As people their risk grows for a class of diseases known as protein conformational disorders, which occur when certain proteins become structurally abnormal and disrupt the function of body cells, tissues, and organs. Such conditions include Alzheimer’s disease, Parkinson’s disease, Type II diabetes, and dementia.
Geneticist and biochemist Ling Qi, assistant professor of nutritional sciences, leads a lab researching X-box binding protein, which has a role in both Type II diabetes and neurodegeneration, which leads to dementia and Alzheimer’s disease.
“We have some data that may suggest this protein plays a critical role not only in the aging process, but also in the onset of diabetes,” Qi explained. “We know that it regulates the expression of genes involved in many cell processes.”
In particular, X-box binding protein regulates the functional capacity of endoplasmic reticulum, the part of cells where new proteins are created, folded, and then transported out for use by the cell. When the protein does not fold correctly, it creates stress in the cells.
Studies in Qi’s lab also have shown that X-box binding protein plays a critical role in the creation of fat cells. These fat cells secrete hormones, many of which affect obesity and insulin sensitivity. In two studies, Qi demonstrated that altering fat-cell function changes the outcome of obesity.
“Fat tissue has become the center of the metabolic control,” he said. “If you change the fat mass, you will likely see the changes in insulin sensitivity of the whole system.”
Other research has shown that this same protein is a key factor in the development of neurodegeneration, so understanding its properties and function is essential in the search for treatments for conditions like Alzheimer’s disease and dementia.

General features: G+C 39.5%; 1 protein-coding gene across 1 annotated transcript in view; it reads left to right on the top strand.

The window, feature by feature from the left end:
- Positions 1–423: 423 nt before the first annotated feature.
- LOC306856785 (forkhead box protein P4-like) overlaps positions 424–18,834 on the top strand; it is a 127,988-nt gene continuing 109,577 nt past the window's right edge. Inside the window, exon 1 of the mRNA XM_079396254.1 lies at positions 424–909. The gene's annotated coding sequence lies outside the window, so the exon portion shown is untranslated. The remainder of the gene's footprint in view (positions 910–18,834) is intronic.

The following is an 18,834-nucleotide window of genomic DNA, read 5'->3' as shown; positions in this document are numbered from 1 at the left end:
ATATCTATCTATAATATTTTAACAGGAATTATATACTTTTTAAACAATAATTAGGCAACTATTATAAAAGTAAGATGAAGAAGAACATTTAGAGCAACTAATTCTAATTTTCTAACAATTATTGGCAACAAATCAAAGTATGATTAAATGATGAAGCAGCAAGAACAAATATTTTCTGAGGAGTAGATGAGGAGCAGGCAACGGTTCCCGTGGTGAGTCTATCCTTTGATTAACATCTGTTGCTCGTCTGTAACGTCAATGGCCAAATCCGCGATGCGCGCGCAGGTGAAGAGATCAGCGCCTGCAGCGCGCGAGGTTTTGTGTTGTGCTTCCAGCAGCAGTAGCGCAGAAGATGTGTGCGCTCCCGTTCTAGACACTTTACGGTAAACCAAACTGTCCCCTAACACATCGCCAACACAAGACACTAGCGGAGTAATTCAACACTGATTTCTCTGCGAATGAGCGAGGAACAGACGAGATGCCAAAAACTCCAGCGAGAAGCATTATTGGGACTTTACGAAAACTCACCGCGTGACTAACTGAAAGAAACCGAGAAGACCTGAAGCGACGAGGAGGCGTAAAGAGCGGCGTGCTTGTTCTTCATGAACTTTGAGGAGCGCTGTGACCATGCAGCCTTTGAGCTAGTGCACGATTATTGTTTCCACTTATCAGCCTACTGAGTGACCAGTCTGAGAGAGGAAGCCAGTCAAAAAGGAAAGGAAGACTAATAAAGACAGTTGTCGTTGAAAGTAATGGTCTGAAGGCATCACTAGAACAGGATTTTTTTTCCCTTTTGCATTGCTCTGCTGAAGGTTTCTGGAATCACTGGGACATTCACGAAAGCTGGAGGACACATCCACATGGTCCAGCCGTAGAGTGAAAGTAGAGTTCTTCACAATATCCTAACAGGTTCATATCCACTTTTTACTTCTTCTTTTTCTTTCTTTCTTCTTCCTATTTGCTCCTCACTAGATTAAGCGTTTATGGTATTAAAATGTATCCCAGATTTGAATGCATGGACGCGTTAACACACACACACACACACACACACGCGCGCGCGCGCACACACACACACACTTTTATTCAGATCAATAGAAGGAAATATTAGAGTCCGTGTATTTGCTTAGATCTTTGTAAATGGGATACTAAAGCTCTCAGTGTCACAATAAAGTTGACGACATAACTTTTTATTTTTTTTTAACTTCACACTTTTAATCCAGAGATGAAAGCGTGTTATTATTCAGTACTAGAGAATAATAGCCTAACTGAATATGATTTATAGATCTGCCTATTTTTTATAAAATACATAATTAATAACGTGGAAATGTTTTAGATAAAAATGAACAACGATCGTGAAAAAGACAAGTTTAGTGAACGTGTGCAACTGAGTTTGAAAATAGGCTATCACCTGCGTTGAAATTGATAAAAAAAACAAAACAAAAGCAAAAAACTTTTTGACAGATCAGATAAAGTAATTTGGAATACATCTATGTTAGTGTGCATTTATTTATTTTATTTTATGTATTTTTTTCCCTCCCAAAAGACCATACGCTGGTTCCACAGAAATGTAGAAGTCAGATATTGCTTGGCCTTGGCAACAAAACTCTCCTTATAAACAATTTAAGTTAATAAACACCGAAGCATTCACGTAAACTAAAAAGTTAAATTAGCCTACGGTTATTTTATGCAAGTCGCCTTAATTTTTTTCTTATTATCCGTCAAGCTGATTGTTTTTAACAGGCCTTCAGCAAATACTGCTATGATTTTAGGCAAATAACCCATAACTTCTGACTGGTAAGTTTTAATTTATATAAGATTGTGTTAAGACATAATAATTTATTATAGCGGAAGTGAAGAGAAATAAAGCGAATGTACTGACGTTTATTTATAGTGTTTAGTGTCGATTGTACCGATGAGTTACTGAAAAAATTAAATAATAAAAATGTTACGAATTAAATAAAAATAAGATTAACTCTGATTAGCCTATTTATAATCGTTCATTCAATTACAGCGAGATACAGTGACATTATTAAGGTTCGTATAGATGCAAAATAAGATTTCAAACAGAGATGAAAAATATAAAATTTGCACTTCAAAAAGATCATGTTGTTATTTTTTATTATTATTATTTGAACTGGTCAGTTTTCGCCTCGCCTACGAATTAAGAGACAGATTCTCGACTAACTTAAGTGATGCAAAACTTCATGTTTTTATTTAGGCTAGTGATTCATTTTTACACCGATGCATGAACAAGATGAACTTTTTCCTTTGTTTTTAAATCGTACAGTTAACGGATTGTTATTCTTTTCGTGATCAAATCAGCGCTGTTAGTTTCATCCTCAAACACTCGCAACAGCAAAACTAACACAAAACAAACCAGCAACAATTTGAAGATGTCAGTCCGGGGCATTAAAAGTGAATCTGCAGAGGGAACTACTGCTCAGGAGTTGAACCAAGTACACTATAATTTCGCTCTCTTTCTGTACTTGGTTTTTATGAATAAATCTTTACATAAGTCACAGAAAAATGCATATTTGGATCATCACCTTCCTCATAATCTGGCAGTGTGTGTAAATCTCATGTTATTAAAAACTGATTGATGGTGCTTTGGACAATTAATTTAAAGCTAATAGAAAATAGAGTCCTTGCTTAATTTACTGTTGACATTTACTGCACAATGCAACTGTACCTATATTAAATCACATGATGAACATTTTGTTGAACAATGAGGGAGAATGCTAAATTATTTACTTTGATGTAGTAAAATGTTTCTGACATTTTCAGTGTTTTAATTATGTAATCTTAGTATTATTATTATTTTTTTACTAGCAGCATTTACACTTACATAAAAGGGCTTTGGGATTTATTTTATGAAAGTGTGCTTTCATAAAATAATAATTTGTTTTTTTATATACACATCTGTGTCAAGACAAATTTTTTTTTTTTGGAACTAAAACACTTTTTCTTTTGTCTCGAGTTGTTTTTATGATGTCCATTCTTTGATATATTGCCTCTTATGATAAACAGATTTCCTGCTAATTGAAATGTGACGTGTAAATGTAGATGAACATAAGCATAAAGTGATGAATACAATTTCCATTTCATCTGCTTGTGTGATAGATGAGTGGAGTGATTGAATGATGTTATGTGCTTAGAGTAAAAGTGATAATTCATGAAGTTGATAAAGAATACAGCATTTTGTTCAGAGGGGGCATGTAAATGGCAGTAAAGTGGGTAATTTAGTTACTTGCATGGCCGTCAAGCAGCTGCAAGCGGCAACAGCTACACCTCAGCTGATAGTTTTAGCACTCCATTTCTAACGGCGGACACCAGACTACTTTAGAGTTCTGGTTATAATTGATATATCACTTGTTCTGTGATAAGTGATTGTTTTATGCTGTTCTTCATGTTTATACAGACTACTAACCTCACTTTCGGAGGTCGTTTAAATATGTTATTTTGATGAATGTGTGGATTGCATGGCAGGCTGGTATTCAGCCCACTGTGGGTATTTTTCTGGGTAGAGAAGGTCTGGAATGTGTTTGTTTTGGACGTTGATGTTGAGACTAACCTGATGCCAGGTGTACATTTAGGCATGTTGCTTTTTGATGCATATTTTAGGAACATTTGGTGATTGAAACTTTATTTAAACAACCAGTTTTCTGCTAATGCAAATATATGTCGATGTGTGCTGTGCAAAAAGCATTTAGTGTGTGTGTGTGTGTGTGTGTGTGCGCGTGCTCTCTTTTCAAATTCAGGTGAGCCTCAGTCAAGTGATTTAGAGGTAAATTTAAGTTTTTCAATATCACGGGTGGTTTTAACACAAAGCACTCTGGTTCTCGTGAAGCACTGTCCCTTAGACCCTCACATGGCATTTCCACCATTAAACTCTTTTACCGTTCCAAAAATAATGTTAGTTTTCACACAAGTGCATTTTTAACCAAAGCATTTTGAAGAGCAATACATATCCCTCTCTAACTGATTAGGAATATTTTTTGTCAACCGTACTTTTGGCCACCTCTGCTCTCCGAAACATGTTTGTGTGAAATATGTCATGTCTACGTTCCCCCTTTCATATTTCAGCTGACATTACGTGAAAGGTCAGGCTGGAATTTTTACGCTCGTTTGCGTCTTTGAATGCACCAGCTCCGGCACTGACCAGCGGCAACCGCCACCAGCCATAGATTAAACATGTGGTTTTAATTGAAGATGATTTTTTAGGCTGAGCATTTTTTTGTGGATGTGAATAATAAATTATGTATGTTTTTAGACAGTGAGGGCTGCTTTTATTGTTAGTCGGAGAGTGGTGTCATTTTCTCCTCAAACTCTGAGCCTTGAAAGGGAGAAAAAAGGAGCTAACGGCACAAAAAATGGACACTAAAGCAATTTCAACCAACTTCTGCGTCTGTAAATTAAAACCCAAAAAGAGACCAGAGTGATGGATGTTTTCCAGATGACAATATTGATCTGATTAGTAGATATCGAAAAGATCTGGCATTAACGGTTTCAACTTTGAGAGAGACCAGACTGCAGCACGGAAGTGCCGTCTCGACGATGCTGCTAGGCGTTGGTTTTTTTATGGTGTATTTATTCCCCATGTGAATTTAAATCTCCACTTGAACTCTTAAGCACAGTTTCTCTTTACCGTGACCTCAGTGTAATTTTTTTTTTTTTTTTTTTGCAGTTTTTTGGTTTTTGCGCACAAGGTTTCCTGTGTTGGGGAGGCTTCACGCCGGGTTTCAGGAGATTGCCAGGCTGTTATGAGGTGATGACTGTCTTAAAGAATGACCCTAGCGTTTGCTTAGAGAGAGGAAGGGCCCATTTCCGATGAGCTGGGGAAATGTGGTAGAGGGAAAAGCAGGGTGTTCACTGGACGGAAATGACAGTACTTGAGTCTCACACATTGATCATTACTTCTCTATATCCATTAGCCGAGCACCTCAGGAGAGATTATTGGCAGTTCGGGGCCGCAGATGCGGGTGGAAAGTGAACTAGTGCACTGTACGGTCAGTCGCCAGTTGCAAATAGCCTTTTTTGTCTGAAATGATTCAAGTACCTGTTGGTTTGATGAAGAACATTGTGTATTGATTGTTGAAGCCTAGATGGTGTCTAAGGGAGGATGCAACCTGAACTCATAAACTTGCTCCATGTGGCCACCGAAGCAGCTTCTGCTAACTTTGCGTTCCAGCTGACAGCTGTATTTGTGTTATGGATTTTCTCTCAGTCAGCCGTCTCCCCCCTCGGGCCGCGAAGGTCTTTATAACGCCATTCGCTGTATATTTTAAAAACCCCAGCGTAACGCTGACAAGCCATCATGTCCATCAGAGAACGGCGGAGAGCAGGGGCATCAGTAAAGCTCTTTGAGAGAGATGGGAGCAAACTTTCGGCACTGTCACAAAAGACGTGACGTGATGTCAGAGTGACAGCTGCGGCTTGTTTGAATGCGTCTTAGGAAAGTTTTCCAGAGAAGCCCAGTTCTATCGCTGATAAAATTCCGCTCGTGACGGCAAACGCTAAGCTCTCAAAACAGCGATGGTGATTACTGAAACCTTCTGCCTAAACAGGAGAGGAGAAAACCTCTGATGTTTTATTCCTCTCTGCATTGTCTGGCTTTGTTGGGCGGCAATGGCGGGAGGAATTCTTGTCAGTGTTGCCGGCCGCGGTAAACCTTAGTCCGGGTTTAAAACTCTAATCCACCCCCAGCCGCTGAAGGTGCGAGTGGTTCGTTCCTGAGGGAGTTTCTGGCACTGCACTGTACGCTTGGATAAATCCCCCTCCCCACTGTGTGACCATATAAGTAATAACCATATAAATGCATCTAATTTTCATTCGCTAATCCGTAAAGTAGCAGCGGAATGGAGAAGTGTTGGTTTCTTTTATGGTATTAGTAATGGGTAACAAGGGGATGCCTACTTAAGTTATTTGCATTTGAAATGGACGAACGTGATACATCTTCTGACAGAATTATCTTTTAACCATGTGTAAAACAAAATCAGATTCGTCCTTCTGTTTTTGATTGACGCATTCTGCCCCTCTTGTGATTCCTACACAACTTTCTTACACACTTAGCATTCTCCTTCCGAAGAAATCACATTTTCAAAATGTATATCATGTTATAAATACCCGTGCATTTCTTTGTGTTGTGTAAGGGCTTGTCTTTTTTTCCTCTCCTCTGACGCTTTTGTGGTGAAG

“We’re trying to figure out how this protein works,” Qi said. “Does it require other proteins or other factors to facilitate its activation? The ultimate goal for us is to understand the mechanism by which this protein is activated.”
Qi expects that strengthening its activation would increase the capacity of endoplasmic reticulum and reduce the number of misfolded proteins, which could lead to new drugs for diabetes that improve insulin responsiveness, or drugs that prevent neurodegenerative disorders.
Qi’s research is funded by the American Federation for Aging Research, the American Diabetes Association, and the National Institutes of Health.
In the past two years, his lab has tripled in size. They’re taking advantage of new funding sources and advanced equipment provided by Cornell—from high-powered microscopes to statistical modeling services—that investigate new questions about X-box binding protein and other biochemical and genetic functions in the body.
“Scientifically, we are in a much better position to address critical questions using animal models and some unique tools that Cornell provides,” he said. “We’re getting to a very exciting stage.”